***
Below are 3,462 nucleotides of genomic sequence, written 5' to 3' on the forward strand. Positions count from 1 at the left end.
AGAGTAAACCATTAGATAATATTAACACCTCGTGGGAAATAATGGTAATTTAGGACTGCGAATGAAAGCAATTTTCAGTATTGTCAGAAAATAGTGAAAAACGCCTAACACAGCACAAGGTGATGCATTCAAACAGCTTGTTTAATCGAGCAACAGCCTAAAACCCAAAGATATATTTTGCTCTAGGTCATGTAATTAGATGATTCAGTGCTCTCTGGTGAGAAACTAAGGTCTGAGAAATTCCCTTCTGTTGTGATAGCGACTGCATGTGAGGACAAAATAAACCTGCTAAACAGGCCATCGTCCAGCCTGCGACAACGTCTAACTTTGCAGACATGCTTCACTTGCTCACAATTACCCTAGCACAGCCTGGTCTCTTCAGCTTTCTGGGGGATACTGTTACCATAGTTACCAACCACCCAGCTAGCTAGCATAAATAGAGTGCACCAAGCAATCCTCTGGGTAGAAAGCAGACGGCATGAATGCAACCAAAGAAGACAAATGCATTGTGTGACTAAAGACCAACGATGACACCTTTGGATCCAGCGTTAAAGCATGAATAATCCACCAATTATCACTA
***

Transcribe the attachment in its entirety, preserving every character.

Below are 3,462 nucleotides of genomic sequence, written 5' to 3' on the forward strand. Positions count from 1 at the left end.
AGAGTAAACCATTAGATAATATTAACACCTCGTGGGAAATAATGGTAATTTAGGACTGCGAATGAAAGCAATTTTCAGTATTGTCAGAAAATAGTGAAAAACGCCTAACACAGCACAAGGTGATGCATTCAAACAGCTTGTTTAATCGAGCAACAGCCTAAAACCCAAAGATATATTTTGCTCTAGGTCATGTAATTAGATGATTCAGTGCTCTCTGGTGAGAAACTAAGGTCTGAGAAATTCCCTTCTGTTGTGATAGCGACTGCATGTGAGGACAAAATAAACCTGCTAAACAGGCCATCGTCCAGCCTGCGACAACGTCTAACTTTGCAGACATGCTTCACTTGCTCACAATTACCCTAGCACAGCCTGGTCTCTTCAGCTTTCTGGGGGATACTGTTACCATAGTTACCAACCACCCAGCTAGCTAGCATAAATAGAGTGCACCAAGCAATCCTCTGGGTAGAAAGCAGACGGCATGAATGCAACCAAAGAAGACAAATGCATTGTGTGACTAAAGACCAACGATGACACCTTTGGATCCAGCGTTAAAGCATGAATAATCCACCAATTATCACTA